However, the barons’ power had been growing, and they saw the opportunity to flex their muscles. The House of Owls resoundingly rejected King Thurlford’s petition to have an heir of illegitimate birth succeed him, and the House of Sparrows agreed. The sudden death of Queen Lyx broke the logjam, though the barons’ whispers that she had been poisoned by her husband gained wide currency.

Seeking to shore up his support, Thurlford’s third wife was Lady Zann of Brae. She was not a well-known beauty like Lyx, nor was she an adroit politician like Mirh, but she was the sister of Baron Uxbridge VII of Brae, a cousin of the king and one of the most powerful members of the House of Owls. Uxbridge had long been Thurlford’s “fixer,” dealing with problems arising around Pexate with his brand of personal diplomacy–he was renowned for his warm, friendly manner, personal honor, and fine speaking voice. Queen Zann therefore came with a powerful ally attached.

It seemed that Thurlford finally had what he wanted; Zann was pregnant within a year and the king’s first legitimate offspring, Prince Eyon, was born soon after. But within a year, both Zann and Thurlford would be dead, and Pexate would be spiraling into chaos.

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“What is this?” said Marcos, looking at the form. He was still sitting behind that giant and likely bulletproof desk, without a clear shot from the silenced PB pistol in my briefcase. The wire around its trigger was already starting to cut into my skin in the lush Veracruz heat.

“International Solutions, LLG?” Marcos continued. “No, no, this invoice is no good. It has to be countersigned.” He slapped the paper down on the desk. “Do you take me for a fool? I want to see the Interior Minister’s signature on this before I pay a cent.”

“My apologies,” I said as evenly and coolly as I could manage. “With your leave, I will take the document back and return it with the proper signature.”

“Don’t apologize,” Marcos said. “Just get it done. And send someone else next time, or we might just decide to make you pay for wasting our time.”

I started circling the desk, but before I had made it more than a handful of steps, Marcos lunged forward and drove a dagger into the wood–and judging by the many similar holes, not for the first time.

“Stay back,” he said. “I don’t like strangers getting too close.”

“Of course.” I gestured at the paper. “Then, would you mind…?”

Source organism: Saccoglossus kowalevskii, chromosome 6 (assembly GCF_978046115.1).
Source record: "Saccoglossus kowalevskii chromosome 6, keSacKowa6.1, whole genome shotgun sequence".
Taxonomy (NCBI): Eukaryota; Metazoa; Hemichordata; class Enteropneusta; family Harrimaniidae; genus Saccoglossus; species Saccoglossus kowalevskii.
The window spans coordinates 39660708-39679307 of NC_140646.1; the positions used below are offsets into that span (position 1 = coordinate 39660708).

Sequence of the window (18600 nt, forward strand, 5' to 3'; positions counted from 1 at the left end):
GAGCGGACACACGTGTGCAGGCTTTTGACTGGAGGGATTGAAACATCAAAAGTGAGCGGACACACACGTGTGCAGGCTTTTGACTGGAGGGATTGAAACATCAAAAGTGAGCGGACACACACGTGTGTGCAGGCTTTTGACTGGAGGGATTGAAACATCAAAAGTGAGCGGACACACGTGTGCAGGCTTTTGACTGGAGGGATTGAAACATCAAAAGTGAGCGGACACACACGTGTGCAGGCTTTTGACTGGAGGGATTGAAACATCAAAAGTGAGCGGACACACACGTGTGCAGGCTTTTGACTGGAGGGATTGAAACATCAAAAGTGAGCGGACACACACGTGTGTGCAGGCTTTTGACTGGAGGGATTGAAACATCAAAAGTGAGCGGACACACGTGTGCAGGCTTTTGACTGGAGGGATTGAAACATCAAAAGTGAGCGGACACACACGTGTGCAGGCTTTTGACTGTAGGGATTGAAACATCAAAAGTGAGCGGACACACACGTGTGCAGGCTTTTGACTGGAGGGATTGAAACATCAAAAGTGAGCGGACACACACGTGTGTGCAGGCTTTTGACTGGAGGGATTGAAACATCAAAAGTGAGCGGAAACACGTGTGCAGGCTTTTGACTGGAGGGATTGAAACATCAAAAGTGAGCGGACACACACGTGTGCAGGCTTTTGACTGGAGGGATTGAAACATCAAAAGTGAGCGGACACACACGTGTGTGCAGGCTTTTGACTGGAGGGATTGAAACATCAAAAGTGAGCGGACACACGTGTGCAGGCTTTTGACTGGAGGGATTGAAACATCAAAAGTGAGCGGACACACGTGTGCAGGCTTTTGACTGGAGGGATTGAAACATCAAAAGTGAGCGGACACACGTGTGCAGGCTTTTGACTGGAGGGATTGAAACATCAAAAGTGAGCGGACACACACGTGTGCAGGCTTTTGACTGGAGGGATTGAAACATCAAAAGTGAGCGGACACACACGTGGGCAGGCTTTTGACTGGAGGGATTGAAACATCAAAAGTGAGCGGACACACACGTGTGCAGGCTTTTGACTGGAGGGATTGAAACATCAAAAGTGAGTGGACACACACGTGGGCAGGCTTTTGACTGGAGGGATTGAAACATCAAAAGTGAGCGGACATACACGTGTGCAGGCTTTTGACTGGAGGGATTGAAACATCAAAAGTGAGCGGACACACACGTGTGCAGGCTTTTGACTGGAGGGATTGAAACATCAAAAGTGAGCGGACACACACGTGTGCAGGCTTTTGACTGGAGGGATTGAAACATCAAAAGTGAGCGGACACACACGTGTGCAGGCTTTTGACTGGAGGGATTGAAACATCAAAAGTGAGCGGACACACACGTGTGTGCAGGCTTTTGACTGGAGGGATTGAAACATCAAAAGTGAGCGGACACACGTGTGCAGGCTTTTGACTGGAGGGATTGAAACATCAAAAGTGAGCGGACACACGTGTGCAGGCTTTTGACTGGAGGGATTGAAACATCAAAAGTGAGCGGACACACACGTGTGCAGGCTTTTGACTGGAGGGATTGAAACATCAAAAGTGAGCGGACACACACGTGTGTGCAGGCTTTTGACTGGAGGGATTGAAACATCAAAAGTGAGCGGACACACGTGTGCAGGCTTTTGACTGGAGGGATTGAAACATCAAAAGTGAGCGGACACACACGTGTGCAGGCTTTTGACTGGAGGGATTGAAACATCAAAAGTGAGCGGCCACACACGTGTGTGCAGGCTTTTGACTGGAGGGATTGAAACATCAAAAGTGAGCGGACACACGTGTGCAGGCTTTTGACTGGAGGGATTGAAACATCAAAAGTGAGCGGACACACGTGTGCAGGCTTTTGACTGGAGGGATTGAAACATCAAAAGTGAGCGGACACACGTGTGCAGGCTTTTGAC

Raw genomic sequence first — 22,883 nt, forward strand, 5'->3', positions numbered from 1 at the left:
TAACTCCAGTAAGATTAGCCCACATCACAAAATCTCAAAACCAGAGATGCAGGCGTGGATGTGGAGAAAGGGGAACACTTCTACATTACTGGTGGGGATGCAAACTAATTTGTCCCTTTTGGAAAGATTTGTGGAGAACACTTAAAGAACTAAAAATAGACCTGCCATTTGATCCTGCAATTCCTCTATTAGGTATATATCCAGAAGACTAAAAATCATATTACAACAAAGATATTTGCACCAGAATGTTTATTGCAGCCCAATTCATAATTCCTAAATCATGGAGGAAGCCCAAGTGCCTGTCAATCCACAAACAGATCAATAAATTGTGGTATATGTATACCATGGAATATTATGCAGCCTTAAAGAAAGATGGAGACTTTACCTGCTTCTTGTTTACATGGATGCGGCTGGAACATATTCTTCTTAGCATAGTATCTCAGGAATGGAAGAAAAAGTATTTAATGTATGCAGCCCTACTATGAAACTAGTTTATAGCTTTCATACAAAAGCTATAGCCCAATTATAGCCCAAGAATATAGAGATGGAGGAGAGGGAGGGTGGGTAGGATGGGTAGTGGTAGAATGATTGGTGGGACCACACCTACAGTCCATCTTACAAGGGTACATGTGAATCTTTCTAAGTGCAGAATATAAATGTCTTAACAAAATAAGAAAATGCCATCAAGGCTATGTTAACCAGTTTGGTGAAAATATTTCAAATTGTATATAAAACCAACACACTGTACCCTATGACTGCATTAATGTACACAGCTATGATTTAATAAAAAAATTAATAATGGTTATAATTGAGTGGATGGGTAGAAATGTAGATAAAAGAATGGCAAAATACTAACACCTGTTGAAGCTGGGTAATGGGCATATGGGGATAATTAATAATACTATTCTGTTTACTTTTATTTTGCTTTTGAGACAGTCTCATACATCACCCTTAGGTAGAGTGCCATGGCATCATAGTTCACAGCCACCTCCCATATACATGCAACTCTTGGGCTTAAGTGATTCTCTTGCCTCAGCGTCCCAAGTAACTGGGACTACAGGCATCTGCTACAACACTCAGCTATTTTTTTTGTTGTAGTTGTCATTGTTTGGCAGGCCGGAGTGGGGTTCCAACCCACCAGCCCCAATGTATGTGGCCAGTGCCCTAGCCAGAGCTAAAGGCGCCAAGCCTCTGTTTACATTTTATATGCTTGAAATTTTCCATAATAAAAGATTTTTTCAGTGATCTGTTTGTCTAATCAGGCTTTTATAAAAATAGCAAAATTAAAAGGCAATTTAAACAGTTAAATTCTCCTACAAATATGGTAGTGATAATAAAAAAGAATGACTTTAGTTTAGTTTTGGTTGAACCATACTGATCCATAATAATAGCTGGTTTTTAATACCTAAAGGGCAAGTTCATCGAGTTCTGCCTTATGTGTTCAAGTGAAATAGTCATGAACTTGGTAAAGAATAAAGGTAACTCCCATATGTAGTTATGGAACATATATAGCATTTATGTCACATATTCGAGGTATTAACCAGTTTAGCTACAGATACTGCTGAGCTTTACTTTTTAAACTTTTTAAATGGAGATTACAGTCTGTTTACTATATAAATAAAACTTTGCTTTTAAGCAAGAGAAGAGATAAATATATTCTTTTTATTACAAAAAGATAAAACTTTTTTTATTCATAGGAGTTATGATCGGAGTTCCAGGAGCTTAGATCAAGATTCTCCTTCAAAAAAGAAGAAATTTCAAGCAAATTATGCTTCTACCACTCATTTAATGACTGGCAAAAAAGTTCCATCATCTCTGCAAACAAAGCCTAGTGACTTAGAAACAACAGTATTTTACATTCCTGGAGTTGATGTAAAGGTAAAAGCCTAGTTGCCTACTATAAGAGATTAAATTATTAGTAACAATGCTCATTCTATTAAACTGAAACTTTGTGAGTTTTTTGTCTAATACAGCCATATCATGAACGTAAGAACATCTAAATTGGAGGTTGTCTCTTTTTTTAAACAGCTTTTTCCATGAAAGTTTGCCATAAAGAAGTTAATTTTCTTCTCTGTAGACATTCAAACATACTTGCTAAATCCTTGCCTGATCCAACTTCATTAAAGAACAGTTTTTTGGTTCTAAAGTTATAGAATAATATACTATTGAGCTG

With a grunt, Marcos lifted himself partly out of his seat and reached across the desk to scooch it my way. For a moment, and only a moment, he was unprotected by the desk.

It was now or never.

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A cat’s eye is my eye now
Over indoor sights it will play
Confined we both softly prowl
Too risky to let us away

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Let us sing now of adventurers
Forthright and bold in verse
As a second great journey they start!

We head now to the dwarven king’s halls
Mines deep and spoils rich in those walls
As our heroes with empty purses enter!

Gem and coin they did need
Afore the planting of seed
But the mines they were full up with monsters!

O’er a lake they would slosh
To reach mountains of dosh
But a cthulhu lurked deep down within it!

Our heroes soon realized
As they fought for their lives
That the monsters were eating the treasure!

The longer they did wait
And their fury abate
The less spoils there were for the banker!

To make bad matters worse
The dwarf mines were cursed
With severe tectonic instability!

As the monsters did feast
Leaving heroes with least
The dwarf-cave did threaten a cave-in!

As all hope was lost
And regardless of cost
The heroes’ mage stepped forward with grim purpose!

He gave up his life
In an orgy of strife
That his friends could escape from the maelstrom!

As they fled the great blast
They seized jewels at the last
And erupted from the mines with a pittance!

Their good friend had now gone
With brain over brawn
And left them just enough richer!

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I didn’t know my way around my parents’ new house, since the old one had burned down. It was on the same plot of land, and the same treasures from travels all over the world filled it, but they’d bought a house elsewhere and had it moved onto the plot. I never would stop seeing it as a labyrinth, having trouble even finding the stairs up or down.

They sent me to the corner store to get some groceries, just like they had in decades gone past. The old IGA was open again, downtown on the corner, as if it had never left, as if all its broken tile floors and worn-out conveyer belts had just been sitting in storage for twenty years.

On my way back–at a run, because time and daylight are short–I see my aunt and uncle coming into town, my father’s big sister and part of her brood. They shout to me, sing a little “Happy Birthday” out the window. It’s embarrassing, but I know their heart is in the right place. They are driving one of the cars of their generation, outdated and gigantic, a glacier with oval side windows and faux vinyl, but it’s a good fit.

When I reach home, I have visitors. Old friends, or were they rivals? We’d gone to school together and gone our separate ways. But they’d never been far from my mind, and I was flattered to see that the same was true. The old swingset was back in my parents’ backyard, or perhaps a new one of the same design, and we sat in the three seats idly talking of days gone by. Some old secrets were shared, and we each asked after people we’d lost track of. I had to tell one of them how truly little I cared for his opinion, and the other seemed to cut me to the quick with her questions, innocent as they seemed.

I am older, yes. I am older. But that does not mean all is lost.